Posted on December 18th, 2014
Image originally from https://www.boardgamegeek.com/image/1887424/witcher-adventure-game
The Witcher Adventure Game (BGG) is a relatively new game by Ignacy Trzewiczek based on the highly successful series of Witcher stories by Andrzej Sapkowski as well as the video game adaptations by CD Projekt RED. The game plays between 2 and 4 players and depending on the ‘quest goal’ that you wish to use, the game can take anywhere from about 15 minutes to 2 hours to play. In addition to the physical board game which can be purchased, The Witcher Adventure Game has also been released as a video game which can be purchased for about $10.00 through Steam or GOG.com and it is a direct copy of the board game, allowing for play against AI opponents or against other owners of the game online. I will add a disclaimer here that my review is written from having played the PC game only (so far), however the mechanics and components are exactly the same between versions.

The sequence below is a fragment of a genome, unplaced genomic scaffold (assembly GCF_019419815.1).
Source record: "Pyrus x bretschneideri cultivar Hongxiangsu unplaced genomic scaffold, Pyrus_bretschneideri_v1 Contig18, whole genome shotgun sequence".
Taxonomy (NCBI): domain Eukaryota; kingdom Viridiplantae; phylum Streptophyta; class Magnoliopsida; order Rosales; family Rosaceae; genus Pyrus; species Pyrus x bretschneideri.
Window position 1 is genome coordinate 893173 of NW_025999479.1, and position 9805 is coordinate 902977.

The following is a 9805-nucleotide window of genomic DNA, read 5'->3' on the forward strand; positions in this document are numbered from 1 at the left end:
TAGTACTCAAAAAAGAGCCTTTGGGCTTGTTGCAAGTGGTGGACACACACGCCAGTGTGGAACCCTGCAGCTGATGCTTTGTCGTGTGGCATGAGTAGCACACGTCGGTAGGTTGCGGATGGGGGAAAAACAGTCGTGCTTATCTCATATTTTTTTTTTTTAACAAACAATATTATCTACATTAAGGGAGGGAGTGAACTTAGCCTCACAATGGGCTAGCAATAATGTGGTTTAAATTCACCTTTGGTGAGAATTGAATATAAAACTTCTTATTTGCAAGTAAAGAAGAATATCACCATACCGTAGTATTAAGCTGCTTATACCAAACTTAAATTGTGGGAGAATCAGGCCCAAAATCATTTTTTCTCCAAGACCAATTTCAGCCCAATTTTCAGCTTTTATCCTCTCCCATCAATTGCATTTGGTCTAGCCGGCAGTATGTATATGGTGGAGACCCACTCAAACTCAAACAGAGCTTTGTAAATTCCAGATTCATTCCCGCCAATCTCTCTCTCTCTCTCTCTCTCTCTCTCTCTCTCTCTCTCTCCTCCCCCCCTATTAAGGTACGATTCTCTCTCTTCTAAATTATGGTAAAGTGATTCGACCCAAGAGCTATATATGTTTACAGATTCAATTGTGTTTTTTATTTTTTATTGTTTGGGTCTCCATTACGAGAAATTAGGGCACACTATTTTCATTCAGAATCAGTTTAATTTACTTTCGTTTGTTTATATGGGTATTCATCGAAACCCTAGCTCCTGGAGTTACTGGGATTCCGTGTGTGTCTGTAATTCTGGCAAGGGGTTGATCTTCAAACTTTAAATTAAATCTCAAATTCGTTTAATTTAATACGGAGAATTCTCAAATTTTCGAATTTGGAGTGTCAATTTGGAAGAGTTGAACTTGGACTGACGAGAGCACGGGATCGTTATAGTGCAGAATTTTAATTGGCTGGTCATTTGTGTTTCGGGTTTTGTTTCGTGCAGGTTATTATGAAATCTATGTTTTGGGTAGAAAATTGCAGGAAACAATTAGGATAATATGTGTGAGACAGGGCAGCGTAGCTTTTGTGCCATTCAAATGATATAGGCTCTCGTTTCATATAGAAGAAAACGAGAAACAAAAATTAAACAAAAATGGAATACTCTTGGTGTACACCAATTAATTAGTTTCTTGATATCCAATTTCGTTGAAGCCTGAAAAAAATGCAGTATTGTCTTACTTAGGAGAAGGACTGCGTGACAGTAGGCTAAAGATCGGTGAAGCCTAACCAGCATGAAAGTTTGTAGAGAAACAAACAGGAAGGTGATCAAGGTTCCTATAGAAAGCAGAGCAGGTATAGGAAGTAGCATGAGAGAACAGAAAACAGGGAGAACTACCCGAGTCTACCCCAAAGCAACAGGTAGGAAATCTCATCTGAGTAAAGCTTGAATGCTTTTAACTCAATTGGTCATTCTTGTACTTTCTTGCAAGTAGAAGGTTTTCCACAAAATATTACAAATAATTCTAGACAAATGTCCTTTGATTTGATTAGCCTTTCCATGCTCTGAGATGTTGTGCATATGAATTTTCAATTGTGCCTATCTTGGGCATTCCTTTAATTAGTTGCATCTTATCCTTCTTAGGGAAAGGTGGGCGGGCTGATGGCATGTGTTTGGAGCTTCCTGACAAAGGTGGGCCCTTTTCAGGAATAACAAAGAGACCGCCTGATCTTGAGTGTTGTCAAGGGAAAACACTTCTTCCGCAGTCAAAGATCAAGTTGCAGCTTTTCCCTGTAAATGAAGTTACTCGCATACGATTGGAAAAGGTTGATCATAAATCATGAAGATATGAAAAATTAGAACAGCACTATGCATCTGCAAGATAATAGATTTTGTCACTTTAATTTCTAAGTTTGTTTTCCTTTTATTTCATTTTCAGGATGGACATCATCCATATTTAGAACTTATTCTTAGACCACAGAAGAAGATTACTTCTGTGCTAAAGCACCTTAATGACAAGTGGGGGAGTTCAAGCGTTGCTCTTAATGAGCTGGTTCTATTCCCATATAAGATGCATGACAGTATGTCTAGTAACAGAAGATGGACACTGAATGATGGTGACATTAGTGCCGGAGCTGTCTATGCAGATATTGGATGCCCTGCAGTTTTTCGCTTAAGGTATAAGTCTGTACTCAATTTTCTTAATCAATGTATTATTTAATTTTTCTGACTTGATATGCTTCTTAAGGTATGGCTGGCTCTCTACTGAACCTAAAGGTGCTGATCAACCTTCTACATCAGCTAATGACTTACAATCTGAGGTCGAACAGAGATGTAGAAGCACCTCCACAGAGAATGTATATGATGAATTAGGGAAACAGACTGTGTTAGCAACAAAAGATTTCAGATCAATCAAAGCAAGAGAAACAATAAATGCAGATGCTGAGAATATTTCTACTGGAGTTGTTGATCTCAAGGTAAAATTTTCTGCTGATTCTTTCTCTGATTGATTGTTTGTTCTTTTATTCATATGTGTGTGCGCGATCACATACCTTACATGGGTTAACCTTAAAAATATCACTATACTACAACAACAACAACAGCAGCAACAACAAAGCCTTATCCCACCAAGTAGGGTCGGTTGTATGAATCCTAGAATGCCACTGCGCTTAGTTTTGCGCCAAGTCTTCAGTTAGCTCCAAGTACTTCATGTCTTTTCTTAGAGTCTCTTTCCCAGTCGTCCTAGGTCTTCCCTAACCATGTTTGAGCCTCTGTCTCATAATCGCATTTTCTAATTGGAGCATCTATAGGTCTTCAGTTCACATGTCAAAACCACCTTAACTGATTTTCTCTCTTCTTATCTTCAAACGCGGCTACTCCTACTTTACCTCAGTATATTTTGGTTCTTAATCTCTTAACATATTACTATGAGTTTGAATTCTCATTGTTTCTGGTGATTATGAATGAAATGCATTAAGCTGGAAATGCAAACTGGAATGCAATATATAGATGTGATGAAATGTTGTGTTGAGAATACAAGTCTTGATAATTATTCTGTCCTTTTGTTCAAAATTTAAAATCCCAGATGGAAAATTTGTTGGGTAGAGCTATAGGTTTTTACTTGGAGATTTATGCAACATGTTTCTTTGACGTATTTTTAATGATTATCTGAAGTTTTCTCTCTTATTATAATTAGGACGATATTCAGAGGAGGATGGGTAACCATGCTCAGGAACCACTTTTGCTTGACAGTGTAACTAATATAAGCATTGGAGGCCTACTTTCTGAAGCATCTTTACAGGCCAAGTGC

As the game begins, players will choose their desired hero from the Witcher series and will then determine the number of quests that must be completed in order to trigger the game end; 1, 3 or 5. Each of the 4 different characters begin in a different city and then select their first Quest by drawing 2 quest cards and discarding one of them. The quest cards provide a considerable amount of information; lore, overall goals, side-quests, final challenge as well as quest rewards. Once the quests have been chosen, players will begin working towards completing them, primarily by moving from city to city in order to collect Clues (each city will display between 1 and 3 different colours, representing which clues can be acquired for visiting) and then converting those clues into Proof. Sounds pretty standard, but the extra mechanics sprinkled over the whole of the game are what really make it interesting.